I enjoy testing wide scope targets, and in this post I will write about some of the
techniques I find useful which I often utilize during my reconnaissance process.
I have selected ford.com as the target for demonstration purposes.
An acquisition is when a company buys or takes over another company.
To gather information on target acquisitions, explore sites such as Crunchbase, Wikipedia, ChatGPT, and OCCRP Aleph. With AI, you can also ask about acquisitions, filter domains, IP ranges, sorting, and much more.
I like to use Crunchbase, you simply search for an organization, click on “Financials”, and scroll down to “Acquisitions”.
A crawler is a tool used to explore websites and collect endpoints.
Katana, a powerful crawler, will discover interesting JS files and subdomains.
katana -jc -u ford.com
When reading JS, keep an eye out for Domains, Paths (”/ or ’/), Parameters, HTTP methods, Roles, API keys, Sinks.
If the JS is obfuscated, deobfuscate it: lelinhtinh.github.io/de4js/
Another similar tool is GetAllUrls, which fetches known URLs for any given domain, you can use it like this to only get domains and remove duplicates:
gau --subs ford.com | cut -d / -f 3 | sort -u
Archive.org can also be used to view endpoints:
Google dorking is an advanced search technique that can be used to find sensitive information, vulnerable sites and assets.
Start with the target domain. Then, exclude uninteresting pages with a “-” until you get interesting results, like this:
site:ford.com -www -fordprotect -accessories -corporate -es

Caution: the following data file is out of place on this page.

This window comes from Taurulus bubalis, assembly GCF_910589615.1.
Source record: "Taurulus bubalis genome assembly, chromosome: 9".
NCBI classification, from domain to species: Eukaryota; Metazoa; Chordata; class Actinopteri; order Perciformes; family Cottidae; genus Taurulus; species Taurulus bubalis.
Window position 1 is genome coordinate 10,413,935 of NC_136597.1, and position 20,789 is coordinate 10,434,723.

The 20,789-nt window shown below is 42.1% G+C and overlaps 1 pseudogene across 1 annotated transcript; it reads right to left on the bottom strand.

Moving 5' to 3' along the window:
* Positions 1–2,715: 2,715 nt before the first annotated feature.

A dork for extensions, often used for script files:
site:ford.com ext:php | ext:asp | ext:jsp | ext:pl | ext:cfm
By dorking a subdomain, you may find a interesting path or value:
To find sites with the terms “register”, “registration”, “sign up”, in the URL:
site:ford.com inurl:"sign up" | inurl:”register” | inurl:"registration"
Consider dorking on other search engines such as Bing, DuckDuckGo, Yandex, in addition to Google.
This involves analyzing the target organization or an individual’s activity on GitHub. It reveals valuable information about the target, technologies used, and understanding development practices.
Dorking will lead you to interesting findings. Some dorks I find useful include:
token, secret, config, db, todo, pass, password, API_key, credentials, portal, dev, login, register, http:// & https://
There are automated tools for this, but I prefer the manual approach.
Leverage your creative abilities when dorking. By utilizing GitHub, I have been able to discover valid dev credentials, interesting sites, paths, comments, and tokens of significance.